With planting just weeks away, producers are anxiously waiting and wondering if there will be enough soil moisture to get crops up and growing.

Colorado, Missouri, Montana, Nebraska, South Dakota and Wyoming each suffered more than $1 billion in drought-related ag losses last year. Most of the mid-continent went into winter with large moisture deficits, and precipitation so far this year has lagged behind normal.

“This past summer, fully 50% of the U.S. experienced drought,” says Pat Guinan, University of Missouri climatologist. “Dry years tend to come in clusters and the current drought may be a sign of what's expected.”

Moisture is needed throughout much of the Corn Belt, agrees Larry Acker, meteorologist-agronomist with 3F Forecasts, Polo, IL.

“My computers say there won't be enough to replenish subsoil before we start planting in some areas,” he predicts. “The spring period may be drier than normal from April 1 through May 9. Then we should get near-normal rainfall for more than a month.”

Each winter Acker sizes up weather prospects for the season and projects how that weather may impact corn, soybean and cotton crops.

“We see two elements that could be troublesome,” he says. “First, we expect spring and summer storms to be more scattered and erratic than usual. General storms that cover large areas of the country will not be very common. Secondly, we have an El Niño firmly in place and this should continue.”

Acker crafts his weather outlooks using a bank of historical weather data, plus assessment of current weather trends and developments. He pays close attention to oscillations in the oceans, especially in the eastern Pacific.

Along the equatorial Pacific, rising (El Niño) and dropping (La Niña) temperatures can exert a great deal of influence on the upper air currents (jet streams) that are weather makers across North America.

“The driest region in the Corn Belt proper appears to be east of a north-south line running through about Scottsbluff, NE, east to Columbus, OH,” he says. “June rainfall should be near normal in this region, with key storms from June 23 through about July 12. But the western U.S. will continue to be dry and hot as blazes.”

Acker explains that a Bermuda high-pressure system should show up in the Southeast in early July and stay around until well into September. “There won't be a lot of wind during this period, but the eastern U.S. and even Florida will burn up,” he says.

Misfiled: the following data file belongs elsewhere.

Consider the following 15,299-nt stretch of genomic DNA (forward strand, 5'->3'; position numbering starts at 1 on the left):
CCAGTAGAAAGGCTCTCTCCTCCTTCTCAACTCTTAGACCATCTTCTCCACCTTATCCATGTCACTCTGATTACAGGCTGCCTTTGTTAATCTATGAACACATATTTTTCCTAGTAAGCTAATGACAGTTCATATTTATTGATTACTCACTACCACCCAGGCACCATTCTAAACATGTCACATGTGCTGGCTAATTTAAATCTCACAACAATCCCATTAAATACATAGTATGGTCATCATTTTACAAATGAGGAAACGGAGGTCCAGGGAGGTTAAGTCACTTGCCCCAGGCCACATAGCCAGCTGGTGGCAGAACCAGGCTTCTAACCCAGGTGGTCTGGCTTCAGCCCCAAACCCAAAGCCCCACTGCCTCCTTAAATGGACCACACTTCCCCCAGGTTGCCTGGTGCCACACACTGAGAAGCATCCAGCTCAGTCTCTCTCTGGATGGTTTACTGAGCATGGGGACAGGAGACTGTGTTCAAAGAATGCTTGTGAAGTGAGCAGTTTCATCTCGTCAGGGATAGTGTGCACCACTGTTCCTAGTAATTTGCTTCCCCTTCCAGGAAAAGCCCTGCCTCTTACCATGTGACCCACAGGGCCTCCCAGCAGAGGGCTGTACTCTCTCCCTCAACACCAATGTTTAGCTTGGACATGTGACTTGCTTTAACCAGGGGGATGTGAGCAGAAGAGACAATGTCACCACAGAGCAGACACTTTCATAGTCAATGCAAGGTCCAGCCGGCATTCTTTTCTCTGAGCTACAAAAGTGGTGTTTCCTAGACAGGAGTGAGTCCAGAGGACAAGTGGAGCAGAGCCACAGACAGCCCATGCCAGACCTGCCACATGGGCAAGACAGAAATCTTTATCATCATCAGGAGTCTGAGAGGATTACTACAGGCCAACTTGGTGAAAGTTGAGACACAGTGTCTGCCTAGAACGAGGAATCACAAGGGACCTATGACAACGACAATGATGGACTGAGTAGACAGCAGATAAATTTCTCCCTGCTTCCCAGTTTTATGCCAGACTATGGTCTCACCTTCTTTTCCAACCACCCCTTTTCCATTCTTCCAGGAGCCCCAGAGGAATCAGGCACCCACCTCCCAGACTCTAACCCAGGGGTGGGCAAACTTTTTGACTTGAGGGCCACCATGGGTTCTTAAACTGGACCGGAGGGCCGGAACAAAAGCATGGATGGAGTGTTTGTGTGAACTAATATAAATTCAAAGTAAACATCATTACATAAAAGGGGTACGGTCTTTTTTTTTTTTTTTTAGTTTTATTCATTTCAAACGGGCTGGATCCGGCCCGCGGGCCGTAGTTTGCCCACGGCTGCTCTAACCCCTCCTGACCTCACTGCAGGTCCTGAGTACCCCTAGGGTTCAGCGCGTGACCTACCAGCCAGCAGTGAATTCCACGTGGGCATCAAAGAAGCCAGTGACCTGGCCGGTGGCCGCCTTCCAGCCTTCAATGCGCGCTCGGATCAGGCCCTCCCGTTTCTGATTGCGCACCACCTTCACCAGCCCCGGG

“The corn pollination and soybean pod-fill season will be rough on both crops,” Acker adds. “I look for planted corn acreage to be up somewhat, to about 79 million acres. If the rains are as light and spotty as we fear, the national average corn yield may be only 118 bu/acre, for a total production of 8.7 billion bushels. But don't be surprised to see some corn acreage abandoned before harvest, which will pull down the average even more.”

Soybeans in the country's midsection will also suffer.

“Parts of the South may initially be too wet, but soybean planting generally should be okay,” says Acker. “However, summer looks bad, because this is when soybeans need water to bloom and fill pods. If we plant 77 million acres of beans (with about 74 million harvested), we can expect a total production of 2.45 billion bushels, or an average yield of about 30 bu/acre. If spider mites, aphids and other pests appear in force, this forecast may be on the high side.”

Much of the cotton-growing region, Acker notes, is in fairly good shape as far as moisture is concerned.

“Some places are wet going into planting season, but that will change,” says Acker. “April looks to be quite dry, but May and June are about normal for rainfall in the western Cotton Belt. However, this period gets drier as we go east toward the Carolinas.”

He says weather cycles may change around July 21 to much drier and hotter conditions through early September, when rains should pick up again.

“Nobody is getting rich raising 50¢ cotton, but I expect about 12.5 million acres to be planted,” Acker concludes. “That size acreage should produce about 17.4 million bales.”

For more information, contact Acker at: 3F Forecasts, 1710 N. Summer Hill Rd., Polo, IL 61064. Phone: 815-946-3001; fax: 815-946-2003 or e-mail: Lacker@essex1.com.

How Is Acker's Track Record?

Larry Acker of 3F Forecasts, Polo, IL, has produced weather and crop projections for nearly a quarter century. We decided to check back a few years to see how closely 3F Forecasts have lined up with USDA's final production estimate.

Weather, Crop Projection Comparisons
3F Forecast* USDA Final Crop
Corn (billion bushels)
2000 8.45 9.92
2001 9.9 9.51
2002 9.57 9.01
Soybeans (billion bushels)
2000 2.55 2.76
2001 3.25 2.89+
2002 2.55 2.73
Cotton (million bales)
2000 15.8 17.2
2001 18.1 20.3
2002 19.8 17.1
*Forecast made nine-10 months before crop is harvested.